Tag Archives: anthropologie hack

Anthropologie-Inspired Geometric Table Top

My desire for crafting seems to be inversely proportional to the weather: for every degree that drops on the thermometer, my need to make something increases.  As the wind howled and the rain fell this last week, I decided to tackle a small project I’ve been meaning to do for ages.

I’ve had this metal table for a few years now, but I have zero recollection of where I got it.  The side of a road? The thrift store?  Your house?  Whatever its origin, it was cute enough to drag home (or steal, or however I got it), and we fashioned a top from a piece of scrap wood, stuck it in a corner with a lamp on it, and forgot about it.  Until a whisper carried on a late October wind reminded me.

Red House West || Anthro Inspired TableInspiration came, as it so often does, in the form of an Anthropologie catalog.  I like to think my style is unique, but the reality is that only financial constraint keeps me from a home and closet cloned straight from Anthropologie.  They, more than any other brand, create the fantasy life I’d like to live.  Soon after it appeared in my mailbox, I dogeared the pages with the new Sura collection, liking the geometric patterns and achromatic palette.

Red House West || Anthro Inspired Table

Red House West || Anthro Inspired Table Pretty sure I could pull something similar off for significantly less than the $1200 Anthro price tag, I gathered my supplies:

  • Four strips of 1/16″ thick Basswood (I can only find the packaged quantity online, but they were sold individually for less than $5 with a coupon at JoAnn’s)
  • Matte black paint
  • Paint brush and rag
  • Utility knife
  • Ruler
  • Wood glue (I used this)
  • Polyacrylic (or another clear topcoat)

To begin, I painted two of my boards with black chalkboard paint then used a rag to vigorously rub them so the grain would show through.

Red House West || Anthro Inspired Table I used a utility knife and straight edge to cut four-inch squares of both the natural and painted wood, then cut those into two halves, making triangles.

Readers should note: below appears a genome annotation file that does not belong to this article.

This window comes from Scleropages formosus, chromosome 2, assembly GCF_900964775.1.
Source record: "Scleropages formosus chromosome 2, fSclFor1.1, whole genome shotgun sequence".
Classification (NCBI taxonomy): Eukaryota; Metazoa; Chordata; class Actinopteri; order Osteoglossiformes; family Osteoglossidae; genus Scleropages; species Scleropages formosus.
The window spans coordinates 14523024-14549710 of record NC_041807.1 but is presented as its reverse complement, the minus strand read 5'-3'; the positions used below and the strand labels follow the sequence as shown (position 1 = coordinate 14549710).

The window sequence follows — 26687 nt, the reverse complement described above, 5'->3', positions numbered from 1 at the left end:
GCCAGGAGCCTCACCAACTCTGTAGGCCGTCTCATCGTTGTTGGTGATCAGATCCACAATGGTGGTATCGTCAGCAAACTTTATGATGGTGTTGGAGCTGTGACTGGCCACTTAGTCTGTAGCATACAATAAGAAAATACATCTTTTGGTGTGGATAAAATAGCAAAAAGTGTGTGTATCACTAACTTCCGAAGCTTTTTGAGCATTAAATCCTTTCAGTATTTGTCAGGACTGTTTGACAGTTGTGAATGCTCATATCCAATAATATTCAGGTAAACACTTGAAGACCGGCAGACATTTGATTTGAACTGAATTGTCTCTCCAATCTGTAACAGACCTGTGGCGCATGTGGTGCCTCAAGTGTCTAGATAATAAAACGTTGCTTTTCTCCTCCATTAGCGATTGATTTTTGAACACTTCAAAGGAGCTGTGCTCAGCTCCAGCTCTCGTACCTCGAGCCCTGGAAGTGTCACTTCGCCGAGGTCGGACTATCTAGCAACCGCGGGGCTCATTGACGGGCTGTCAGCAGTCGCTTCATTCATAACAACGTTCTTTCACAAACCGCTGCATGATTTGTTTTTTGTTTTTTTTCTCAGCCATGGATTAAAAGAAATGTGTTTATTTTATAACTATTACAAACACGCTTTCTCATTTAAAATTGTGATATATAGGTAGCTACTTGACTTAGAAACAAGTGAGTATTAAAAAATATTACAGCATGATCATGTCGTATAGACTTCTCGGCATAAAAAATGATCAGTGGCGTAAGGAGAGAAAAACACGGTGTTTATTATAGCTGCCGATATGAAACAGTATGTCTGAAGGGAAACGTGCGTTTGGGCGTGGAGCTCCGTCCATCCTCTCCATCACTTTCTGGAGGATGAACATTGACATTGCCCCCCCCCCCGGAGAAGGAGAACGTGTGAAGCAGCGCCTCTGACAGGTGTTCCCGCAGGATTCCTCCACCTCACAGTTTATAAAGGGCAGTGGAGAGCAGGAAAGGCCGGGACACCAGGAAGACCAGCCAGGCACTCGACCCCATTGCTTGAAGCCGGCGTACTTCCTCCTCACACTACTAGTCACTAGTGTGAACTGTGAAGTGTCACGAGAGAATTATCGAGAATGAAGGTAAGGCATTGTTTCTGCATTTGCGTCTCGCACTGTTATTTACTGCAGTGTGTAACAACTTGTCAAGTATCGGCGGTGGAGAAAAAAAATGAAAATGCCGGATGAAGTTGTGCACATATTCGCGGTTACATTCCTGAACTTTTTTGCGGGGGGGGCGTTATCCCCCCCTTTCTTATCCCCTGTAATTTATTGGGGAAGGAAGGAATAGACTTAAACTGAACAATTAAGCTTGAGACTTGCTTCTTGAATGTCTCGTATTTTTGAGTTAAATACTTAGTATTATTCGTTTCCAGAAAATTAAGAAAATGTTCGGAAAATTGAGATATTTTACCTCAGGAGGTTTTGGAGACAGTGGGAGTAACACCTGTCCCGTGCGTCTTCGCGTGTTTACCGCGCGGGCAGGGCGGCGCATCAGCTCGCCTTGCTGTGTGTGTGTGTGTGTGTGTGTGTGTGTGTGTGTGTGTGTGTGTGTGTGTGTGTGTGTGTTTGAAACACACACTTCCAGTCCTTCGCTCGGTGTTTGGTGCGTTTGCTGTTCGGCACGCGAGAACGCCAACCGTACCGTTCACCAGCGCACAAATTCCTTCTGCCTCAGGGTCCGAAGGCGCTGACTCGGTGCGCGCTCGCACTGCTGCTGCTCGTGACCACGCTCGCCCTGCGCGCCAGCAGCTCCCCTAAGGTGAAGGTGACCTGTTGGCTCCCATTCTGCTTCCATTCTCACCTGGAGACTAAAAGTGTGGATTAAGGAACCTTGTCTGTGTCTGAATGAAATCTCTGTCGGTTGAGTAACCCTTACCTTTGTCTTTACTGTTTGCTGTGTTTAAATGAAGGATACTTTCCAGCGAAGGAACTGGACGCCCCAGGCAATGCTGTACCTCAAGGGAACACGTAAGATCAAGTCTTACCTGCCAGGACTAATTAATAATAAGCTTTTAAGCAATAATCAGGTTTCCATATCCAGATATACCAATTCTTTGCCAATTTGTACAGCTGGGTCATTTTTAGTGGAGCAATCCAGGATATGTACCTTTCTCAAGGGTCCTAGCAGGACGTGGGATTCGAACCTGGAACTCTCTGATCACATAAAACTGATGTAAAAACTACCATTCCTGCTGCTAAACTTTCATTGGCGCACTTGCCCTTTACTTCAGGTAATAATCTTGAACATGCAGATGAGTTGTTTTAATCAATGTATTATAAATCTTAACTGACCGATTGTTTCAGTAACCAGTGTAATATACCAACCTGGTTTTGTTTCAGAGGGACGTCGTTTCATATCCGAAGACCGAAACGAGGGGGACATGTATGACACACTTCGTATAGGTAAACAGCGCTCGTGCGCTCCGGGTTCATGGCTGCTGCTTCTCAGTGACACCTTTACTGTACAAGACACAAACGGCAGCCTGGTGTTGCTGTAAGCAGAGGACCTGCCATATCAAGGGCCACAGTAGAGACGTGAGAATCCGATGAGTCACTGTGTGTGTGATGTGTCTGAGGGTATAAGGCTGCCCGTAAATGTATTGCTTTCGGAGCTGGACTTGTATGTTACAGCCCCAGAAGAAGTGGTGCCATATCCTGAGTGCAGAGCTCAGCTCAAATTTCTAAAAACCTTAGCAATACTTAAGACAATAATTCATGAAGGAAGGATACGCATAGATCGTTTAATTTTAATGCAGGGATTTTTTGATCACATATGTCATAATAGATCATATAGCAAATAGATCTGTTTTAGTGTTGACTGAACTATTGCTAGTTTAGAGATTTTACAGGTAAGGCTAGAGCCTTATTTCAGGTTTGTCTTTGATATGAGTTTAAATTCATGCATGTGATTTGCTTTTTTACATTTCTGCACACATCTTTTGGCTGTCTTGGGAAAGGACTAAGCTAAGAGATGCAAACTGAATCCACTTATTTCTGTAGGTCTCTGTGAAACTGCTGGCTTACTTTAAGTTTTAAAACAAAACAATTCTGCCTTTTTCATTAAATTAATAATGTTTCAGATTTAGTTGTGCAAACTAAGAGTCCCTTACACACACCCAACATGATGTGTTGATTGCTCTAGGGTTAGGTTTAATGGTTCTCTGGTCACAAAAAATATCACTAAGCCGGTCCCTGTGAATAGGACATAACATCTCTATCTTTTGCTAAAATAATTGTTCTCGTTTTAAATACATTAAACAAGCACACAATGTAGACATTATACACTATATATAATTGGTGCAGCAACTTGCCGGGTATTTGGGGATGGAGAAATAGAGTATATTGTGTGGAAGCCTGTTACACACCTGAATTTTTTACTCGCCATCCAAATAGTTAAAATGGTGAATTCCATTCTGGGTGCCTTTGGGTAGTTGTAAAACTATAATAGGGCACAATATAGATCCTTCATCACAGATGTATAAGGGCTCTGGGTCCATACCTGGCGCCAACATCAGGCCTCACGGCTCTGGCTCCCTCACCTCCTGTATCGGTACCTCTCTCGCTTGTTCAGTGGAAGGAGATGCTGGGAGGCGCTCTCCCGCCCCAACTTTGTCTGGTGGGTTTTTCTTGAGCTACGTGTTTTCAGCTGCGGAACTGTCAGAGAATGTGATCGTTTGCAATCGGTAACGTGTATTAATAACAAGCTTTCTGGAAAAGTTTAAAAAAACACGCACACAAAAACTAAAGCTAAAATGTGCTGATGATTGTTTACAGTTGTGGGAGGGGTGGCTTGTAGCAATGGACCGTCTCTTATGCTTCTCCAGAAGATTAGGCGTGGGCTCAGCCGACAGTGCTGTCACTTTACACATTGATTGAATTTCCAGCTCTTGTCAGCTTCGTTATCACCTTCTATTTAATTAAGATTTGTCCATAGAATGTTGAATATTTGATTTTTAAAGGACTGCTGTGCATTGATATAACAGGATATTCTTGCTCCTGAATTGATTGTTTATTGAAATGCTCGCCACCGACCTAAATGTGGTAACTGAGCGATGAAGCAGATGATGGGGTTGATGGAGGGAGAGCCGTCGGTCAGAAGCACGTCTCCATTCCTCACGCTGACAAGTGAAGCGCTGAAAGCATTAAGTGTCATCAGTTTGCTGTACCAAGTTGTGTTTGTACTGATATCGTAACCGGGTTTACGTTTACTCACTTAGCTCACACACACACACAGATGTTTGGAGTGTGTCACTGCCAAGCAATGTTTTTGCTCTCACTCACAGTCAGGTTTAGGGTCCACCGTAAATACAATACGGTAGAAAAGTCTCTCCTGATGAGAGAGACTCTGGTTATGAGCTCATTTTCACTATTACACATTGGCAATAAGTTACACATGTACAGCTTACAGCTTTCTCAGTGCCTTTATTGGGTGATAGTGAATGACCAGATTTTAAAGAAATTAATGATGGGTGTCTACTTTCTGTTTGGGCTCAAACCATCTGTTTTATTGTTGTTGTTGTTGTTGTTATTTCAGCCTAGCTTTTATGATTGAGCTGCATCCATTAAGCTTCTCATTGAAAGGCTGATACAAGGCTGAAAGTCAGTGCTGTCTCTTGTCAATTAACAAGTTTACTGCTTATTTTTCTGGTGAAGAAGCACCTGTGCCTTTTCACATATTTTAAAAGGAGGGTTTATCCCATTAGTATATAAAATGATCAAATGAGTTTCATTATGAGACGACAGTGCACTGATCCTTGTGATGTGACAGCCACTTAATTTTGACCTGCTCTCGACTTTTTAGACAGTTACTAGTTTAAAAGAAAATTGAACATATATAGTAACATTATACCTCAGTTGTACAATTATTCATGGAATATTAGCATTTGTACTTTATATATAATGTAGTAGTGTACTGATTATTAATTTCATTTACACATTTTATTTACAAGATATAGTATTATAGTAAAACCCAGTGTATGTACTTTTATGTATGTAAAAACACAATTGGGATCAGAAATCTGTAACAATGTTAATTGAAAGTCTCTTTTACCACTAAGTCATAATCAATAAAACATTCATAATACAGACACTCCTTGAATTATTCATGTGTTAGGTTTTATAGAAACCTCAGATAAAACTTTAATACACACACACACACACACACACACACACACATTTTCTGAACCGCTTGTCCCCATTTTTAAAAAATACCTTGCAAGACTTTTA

Red House West || Anthro Inspired Table

The thin wood cuts easily with just a utility knife.

I had fun playing around to see what layout I liked best.  I’m sorry for the photo quality: The hideous lighting and off-kilter framing can both be attributed to the late hour at which I was doing this.

Red House West || Anthro Inspired Table Once I had a design I liked, I put a thin layer of glue on the piece of wood we’d been using as a table top, attached half the tiles, then quickly put a board and a pile of heavy objects (a zillion-pound kitchen mixer among them) on top.  I then did the other half of tiles exactly the same way.  A thin, even layer of glue and a quick application of weight is essential (ESSENTIAL!) to keep the thin tiles from curling.  I let things dry overnight, then finished up with a coat of Polyacrylic.  Not counting dry time, the whole process took me less than two hours.

Red House West || Anthro Inspired Table

Red House West || Anthro Inspired Table A similar look could have maybe been achieved by taping and painting a single piece of wood, but I like the tiled effect and the way the grain goes in different directions.  I can totally imagine doing this again on a larger table surface, a cabinet front, or as a frame.  Maybe next time instead of painting, I’ll even try cerusing the wood using this tutorial from Little Green Notebook.

Red House West || Anthro Inspired Table

Red House West || Anthro Inspired Table I’m liking it so much that this morning I picked some of the hardy pink roses that are still blooming along our driveway, made a cup of tea, and just sat there appreciating my newest craft.

Red House West || Anthro Inspired TableAnyone else been bitten by the cold-weather crafting bug?